It’s that time of the year again when Video Games Are Bad, the latest argument being Video Games Are Boring, a piece I won’t critique too hard for fear of sounding rather mean. I don’t really mean this as a response to Brie in particular, but this mindset I keep seeing pop up. This just makes a nice catalyst.
But there’s one thing I have to pull apart here first. In their effort to introduce “non-gaming” friends into “gaming” the started with Journey (reasonable), then when Journey was too violent they eventually turned to suggesting Skyrim (I’m sorry what?!).
I know a lot of gamers can’t really imagine Journey being “violent”, but there are things that attack you. That’s scary. Not everyone wants scary. Not everyone wants adversity, especially for their very first experience. It’s a bit hard to emphasize with that if you started gaming in the 8-16 bit eras like myself, but if you step back, it’s not hard to find games less violent than Journey (AbyssRium, Beglitched, Noby Noby Boy, and those are just games I played literally yesterday).
I really can’t ignore the absurdity of suggesting Skyrim after Journey proved to be too violent, but at the same time I totally understand it. It shows an extremely, shall I say, “Core Gamer” mindset.
Continue reading “Video Games Aren’t Boring, You Just Buy Boring Ones”
I’ve ranted on Twitter a couple times about scripted losses in games, and a fair number of people still seem to think they’re pretty decent ideas, so I thought I’d get into the meat of what makes them poor design. The bottom line is they violate too many of player’s expectations in a lot of ways developers probably don’t even realize—like many issues in gaming, it’s really easy to overlook when you know what’s going on, but when you don’t, hoo boy.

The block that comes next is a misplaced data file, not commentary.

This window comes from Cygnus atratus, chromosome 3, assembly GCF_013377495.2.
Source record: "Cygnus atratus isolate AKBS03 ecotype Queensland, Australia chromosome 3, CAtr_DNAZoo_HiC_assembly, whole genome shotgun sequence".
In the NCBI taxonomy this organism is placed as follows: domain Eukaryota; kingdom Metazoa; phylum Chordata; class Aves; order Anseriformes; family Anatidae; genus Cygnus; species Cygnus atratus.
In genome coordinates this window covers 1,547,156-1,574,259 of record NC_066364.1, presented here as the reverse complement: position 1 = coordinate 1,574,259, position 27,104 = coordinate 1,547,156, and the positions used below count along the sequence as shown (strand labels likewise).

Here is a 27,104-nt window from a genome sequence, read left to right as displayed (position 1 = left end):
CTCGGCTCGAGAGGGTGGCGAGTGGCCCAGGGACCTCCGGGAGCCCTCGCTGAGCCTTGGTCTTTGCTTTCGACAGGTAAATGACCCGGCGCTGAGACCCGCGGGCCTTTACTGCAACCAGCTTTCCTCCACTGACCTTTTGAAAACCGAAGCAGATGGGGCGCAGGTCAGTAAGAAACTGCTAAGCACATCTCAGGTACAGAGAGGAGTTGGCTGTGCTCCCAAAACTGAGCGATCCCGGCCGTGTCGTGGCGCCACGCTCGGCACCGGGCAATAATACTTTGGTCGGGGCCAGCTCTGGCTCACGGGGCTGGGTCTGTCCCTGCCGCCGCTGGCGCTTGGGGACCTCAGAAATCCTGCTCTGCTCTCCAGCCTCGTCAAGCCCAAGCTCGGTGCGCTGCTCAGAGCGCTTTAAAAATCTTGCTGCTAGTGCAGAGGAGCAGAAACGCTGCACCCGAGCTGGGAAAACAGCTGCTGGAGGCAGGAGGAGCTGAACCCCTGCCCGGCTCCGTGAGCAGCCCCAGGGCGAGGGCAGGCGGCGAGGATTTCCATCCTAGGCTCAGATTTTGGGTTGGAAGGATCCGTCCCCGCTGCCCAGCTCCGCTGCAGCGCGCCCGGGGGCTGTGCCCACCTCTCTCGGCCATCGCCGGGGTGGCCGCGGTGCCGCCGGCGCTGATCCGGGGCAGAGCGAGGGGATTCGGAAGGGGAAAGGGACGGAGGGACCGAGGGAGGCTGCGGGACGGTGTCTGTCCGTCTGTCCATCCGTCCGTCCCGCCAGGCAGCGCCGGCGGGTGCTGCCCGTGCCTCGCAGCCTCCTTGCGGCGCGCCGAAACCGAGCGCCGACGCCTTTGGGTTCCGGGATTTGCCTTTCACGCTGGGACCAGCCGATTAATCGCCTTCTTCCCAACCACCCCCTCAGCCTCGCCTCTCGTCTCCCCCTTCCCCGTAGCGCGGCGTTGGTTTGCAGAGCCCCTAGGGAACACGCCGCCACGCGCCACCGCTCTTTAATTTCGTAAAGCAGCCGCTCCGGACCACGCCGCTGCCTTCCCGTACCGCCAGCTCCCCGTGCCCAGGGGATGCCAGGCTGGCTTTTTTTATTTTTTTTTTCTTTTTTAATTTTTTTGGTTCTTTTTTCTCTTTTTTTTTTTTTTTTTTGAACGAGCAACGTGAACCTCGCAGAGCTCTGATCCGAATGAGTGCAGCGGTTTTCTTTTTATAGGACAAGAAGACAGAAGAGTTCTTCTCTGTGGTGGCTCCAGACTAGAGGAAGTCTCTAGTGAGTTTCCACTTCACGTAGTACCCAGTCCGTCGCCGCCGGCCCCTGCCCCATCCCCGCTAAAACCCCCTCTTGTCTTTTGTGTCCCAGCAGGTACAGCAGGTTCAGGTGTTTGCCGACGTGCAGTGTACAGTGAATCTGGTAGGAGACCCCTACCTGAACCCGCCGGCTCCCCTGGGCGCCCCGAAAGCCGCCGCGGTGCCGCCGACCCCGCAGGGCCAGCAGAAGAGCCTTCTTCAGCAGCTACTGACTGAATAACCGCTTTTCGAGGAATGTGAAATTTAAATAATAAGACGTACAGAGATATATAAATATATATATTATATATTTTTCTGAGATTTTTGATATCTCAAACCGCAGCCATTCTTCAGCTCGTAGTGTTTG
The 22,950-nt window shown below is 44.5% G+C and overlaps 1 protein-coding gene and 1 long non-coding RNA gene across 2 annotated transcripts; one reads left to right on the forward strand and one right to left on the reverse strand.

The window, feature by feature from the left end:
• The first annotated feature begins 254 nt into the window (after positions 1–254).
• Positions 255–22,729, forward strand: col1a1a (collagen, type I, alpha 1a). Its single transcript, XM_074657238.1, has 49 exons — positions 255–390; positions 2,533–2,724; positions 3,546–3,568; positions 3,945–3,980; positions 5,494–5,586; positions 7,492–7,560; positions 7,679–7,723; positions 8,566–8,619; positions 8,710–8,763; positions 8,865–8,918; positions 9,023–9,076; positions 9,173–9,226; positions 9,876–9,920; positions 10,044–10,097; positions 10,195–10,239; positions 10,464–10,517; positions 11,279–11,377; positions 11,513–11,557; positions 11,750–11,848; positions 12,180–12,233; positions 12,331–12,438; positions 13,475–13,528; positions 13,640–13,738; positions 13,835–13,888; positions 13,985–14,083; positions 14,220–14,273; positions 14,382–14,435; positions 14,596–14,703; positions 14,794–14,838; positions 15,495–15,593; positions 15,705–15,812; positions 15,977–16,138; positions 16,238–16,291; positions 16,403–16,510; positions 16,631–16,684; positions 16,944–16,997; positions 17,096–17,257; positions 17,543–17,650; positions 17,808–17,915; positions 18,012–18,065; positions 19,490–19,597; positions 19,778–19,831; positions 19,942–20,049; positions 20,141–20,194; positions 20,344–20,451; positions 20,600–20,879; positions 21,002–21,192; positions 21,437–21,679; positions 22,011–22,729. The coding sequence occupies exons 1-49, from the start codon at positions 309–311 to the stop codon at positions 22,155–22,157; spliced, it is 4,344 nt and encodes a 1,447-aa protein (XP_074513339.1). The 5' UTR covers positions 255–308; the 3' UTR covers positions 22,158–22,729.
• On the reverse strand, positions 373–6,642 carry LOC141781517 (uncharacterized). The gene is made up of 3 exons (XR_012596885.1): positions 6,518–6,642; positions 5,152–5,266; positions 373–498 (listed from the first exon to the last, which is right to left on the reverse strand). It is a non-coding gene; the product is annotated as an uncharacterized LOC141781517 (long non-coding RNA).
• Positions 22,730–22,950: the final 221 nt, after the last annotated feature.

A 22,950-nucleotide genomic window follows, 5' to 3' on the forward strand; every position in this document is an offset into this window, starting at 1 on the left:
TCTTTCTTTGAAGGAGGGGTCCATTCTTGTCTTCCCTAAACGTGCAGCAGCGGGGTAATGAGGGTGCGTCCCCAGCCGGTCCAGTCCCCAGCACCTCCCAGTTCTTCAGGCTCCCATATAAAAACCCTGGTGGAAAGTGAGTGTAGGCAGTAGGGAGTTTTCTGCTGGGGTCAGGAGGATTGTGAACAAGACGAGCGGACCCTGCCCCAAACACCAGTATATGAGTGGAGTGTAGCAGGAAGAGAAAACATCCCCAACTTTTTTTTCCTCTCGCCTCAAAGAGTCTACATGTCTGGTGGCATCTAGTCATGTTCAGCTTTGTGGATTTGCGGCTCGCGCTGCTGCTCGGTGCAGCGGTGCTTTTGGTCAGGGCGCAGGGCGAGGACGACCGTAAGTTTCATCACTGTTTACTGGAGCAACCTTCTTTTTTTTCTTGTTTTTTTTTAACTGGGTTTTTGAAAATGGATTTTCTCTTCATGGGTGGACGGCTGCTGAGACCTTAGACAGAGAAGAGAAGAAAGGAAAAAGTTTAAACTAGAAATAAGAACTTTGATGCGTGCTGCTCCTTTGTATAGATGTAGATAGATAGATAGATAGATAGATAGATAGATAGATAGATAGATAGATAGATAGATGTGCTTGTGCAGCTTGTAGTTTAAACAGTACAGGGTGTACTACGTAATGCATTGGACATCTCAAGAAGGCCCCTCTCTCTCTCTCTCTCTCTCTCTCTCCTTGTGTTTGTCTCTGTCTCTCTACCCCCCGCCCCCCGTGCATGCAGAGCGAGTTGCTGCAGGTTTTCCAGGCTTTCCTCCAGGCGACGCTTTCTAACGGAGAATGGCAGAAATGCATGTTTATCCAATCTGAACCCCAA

So this isn’t news. But I think game devs underestimate just how a sudden loss can affect players. Allow me to tell you a story from my youth. From the ancient times, when all games were pixels, and “multiplayer” often meant taking turns in a single-character platformer or just plain ol’ watching a friend play a single player game all day.
I was playing Chrono Trigger with a friend on my Playstation, a bit late to the game. He had beaten the game on SNES before I had even played, but he didn’t want to spoil the game so I was going in fairly blind. The only RPG I had played before this was Super Mario RPG, at that same friend’s house. I never owned a copy.
Continue reading “The Finer Points: Scripted Losses are Bad Game Design”